"Backscatter" is basically "bounce emails you receive for messages you never sent". These are usually bounced spam messages from spammers using your email address as a forged
When email is delivered to a system, if there is a problem delivering the email (e.g. the account does not exist, the user is over quota, etc.) then most systems will generate a "bounce" email back to the sender to let them know there was a problem. The way to determine the original sender of the email, and thus where to send the bounce, is to use the
From address on the original email.
Unfortunately, there is no way for systems to verify that a
From address is correct (there are attempts like SPF and DomainKeys, although these have flaws). When spammers send email, they almost always forge the
From address the email is sent from. This is why blocking specific sender addresses is ineffective: spammers usually forge every email to come from a different address.
If there is a problem delivering the email the spammer has sent, then a bounce will be sent back to the
From address on the email, which is whatever the spammer has made up. The problem occurs when spammers use your email address as the
From address on messages. In these cases, you may get many bounce emails appearing in your inbox for emails you never sent! This is called "backscatter", and is unfortunately a consequence of how the internet email system was originally set up.
However, there are some things that can be done to try and reduce backscatter. When most systems bounce an email, they include all or part of the original email in the bounce. What we can do is check the original email as attached in the bounce, and see that it appears to have been sent through our server. If not, then we know it was an email sent by a spammer with a forged
From address. When this happens, we mark the email as "backscatter", and by default file it into your Spam folder. This action can be changed on the Advanced → Spam/Virus Protection screen.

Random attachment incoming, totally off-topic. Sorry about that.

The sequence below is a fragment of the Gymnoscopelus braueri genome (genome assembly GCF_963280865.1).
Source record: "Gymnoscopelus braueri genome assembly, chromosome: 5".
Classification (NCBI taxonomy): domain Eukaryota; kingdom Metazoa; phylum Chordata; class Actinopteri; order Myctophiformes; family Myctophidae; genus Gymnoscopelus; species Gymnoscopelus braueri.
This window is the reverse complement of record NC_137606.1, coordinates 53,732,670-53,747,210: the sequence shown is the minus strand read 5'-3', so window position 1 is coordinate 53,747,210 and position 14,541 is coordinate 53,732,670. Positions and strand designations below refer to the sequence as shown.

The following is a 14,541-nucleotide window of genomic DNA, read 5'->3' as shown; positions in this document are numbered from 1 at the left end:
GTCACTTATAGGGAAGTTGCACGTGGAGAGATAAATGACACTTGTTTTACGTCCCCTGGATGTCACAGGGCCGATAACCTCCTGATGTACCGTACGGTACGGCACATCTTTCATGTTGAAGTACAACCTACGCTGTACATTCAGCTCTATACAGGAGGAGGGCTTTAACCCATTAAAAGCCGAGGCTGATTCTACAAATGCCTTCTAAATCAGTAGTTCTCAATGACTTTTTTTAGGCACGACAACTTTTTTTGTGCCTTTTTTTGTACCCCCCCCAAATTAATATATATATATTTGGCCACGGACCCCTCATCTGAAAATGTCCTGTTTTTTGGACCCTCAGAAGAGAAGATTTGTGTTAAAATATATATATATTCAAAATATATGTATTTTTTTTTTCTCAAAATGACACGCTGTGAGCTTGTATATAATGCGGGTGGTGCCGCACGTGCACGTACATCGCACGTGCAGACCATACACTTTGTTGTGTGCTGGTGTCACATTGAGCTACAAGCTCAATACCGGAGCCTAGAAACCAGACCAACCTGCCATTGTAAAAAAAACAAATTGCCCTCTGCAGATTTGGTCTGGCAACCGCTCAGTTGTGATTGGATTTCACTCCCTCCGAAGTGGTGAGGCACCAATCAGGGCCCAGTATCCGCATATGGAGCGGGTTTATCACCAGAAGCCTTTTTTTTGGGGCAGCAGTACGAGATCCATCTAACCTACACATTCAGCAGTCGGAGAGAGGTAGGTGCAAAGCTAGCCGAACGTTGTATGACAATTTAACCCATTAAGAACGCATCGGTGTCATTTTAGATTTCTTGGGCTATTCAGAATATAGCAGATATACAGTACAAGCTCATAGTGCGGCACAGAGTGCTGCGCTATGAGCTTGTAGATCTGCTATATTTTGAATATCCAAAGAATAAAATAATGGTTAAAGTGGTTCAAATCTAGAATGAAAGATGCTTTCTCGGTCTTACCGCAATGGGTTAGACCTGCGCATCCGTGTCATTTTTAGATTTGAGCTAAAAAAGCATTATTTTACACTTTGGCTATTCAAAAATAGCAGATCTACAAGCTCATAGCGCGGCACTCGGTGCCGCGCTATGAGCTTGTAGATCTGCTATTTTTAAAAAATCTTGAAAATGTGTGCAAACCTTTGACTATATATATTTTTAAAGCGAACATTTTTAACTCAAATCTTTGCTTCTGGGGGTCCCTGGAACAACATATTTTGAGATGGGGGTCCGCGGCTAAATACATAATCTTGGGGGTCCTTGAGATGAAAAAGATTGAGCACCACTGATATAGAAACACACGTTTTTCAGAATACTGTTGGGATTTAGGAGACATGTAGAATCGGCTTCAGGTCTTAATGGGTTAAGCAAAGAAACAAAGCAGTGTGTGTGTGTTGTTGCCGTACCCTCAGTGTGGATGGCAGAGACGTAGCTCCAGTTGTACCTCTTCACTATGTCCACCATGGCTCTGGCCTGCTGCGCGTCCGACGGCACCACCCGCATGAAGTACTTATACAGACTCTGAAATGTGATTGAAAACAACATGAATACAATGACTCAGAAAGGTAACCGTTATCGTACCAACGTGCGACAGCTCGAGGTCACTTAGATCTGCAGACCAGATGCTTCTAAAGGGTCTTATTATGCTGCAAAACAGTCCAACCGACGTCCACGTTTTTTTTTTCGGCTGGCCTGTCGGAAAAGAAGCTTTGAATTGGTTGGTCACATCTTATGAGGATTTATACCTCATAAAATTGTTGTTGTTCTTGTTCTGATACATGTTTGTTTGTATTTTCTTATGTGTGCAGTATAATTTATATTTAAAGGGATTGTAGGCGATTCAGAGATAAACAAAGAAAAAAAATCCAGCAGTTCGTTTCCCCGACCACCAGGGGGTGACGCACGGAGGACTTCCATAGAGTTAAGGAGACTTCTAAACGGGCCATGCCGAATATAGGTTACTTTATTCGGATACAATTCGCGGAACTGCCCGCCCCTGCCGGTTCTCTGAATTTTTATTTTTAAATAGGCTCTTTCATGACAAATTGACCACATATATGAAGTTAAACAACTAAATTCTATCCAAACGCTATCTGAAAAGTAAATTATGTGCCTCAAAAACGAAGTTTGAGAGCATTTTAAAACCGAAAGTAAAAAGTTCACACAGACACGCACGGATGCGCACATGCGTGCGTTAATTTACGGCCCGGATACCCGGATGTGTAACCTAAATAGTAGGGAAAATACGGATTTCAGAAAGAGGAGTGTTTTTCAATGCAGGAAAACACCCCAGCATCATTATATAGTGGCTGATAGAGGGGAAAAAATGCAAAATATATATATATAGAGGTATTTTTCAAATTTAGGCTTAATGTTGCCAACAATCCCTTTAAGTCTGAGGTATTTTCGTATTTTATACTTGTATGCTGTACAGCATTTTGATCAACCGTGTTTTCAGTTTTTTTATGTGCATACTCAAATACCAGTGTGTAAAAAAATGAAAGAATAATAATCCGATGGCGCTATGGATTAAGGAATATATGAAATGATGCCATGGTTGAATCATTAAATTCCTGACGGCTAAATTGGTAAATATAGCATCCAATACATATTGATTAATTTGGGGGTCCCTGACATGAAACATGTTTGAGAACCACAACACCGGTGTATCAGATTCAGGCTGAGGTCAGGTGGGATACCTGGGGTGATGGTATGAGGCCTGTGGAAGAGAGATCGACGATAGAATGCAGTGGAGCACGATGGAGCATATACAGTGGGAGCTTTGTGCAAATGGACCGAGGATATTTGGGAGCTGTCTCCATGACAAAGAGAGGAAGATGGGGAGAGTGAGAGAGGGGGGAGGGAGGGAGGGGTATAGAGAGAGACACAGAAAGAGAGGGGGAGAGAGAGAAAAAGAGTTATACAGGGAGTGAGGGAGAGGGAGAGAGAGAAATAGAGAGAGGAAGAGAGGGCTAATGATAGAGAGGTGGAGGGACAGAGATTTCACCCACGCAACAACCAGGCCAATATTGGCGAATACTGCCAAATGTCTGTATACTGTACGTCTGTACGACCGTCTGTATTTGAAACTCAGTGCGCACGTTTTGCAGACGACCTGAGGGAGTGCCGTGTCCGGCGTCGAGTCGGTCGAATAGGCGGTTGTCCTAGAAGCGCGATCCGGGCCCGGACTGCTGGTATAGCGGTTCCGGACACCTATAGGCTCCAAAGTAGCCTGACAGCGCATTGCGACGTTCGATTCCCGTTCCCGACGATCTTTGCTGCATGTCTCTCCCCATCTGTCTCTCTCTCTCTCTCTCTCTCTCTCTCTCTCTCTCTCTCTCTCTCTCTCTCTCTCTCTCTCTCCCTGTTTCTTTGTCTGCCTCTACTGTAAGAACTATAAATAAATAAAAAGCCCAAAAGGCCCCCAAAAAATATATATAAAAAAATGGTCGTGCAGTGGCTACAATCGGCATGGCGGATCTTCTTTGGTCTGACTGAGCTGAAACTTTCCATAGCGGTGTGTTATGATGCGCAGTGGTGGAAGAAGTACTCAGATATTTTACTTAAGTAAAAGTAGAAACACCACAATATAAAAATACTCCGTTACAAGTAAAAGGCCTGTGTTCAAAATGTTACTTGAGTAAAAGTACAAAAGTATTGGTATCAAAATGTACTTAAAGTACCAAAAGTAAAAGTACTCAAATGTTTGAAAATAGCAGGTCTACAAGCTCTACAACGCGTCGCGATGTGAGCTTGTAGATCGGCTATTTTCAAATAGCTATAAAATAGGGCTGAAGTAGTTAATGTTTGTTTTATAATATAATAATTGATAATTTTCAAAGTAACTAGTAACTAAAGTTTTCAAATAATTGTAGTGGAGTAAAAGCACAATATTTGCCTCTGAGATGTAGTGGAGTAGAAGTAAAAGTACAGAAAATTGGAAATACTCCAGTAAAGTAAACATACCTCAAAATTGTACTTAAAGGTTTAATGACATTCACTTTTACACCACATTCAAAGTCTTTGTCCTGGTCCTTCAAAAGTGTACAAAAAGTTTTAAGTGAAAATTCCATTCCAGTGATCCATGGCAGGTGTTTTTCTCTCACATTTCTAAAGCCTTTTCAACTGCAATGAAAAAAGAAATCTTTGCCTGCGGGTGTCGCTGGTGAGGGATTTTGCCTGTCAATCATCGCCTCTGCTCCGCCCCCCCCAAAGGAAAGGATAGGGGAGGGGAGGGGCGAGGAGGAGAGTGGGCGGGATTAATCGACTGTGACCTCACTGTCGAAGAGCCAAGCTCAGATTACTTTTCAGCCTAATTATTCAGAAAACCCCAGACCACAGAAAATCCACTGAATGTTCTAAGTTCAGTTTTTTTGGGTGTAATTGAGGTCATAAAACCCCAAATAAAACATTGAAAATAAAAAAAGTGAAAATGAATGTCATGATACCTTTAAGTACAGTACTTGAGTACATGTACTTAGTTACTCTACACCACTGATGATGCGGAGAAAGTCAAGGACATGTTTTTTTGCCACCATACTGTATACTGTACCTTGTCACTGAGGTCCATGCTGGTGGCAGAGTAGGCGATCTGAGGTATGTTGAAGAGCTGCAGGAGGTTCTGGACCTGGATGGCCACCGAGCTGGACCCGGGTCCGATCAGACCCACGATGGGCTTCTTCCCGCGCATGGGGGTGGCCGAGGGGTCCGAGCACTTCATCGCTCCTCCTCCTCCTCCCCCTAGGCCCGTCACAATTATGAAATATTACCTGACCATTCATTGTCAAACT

Unfortunately the backscatter filter isn't perfect. To work, the "bounce" email has to have part of the original message in it so that we can check if you were actually the original sender. Quite a few systems don't include the original message in the "bounce" (the most common being challenge/response systems that are supposed to stop spam, and just end up adding to the problem for others). In these cases, we can't determine the true original sender of the email, and thus we can't mark the emails as backscatter.
Our testing suggests the backscatter filter is still very effective, catching around 90% to 95% of all unsolicited bounce emails. Unfortunately, if for some reason a spammer is forging your address on their emails, then they may do so for millions of spam emails. Most systems will absorb, SMTP block, or discard the spam emails, but if even only 1000 of those end up bouncing (generating backscatter) and 5–10% get through, then that's still around 50 to 100 emails that arrive in your inbox. A lot better than 1000, but still annoying. Unfortunately, there's not much we can do to improve that until more systems correctly attach the original email to the bounce message.
As part of the backscatter analysis process, we attach a header to the email when we think it might be backscatter. The header is called
X-Backscatter and can be one of the values:
Yes— This email is detected as backscatter.
NotFound1— We thought this email might be backscatter (eg the
Fromaddress is a postmaster type address), but we couldn't find the original message attached in any way.
NotFound4— We thought we had found the attached original message, but something about it was corrupted and it's not a valid format message.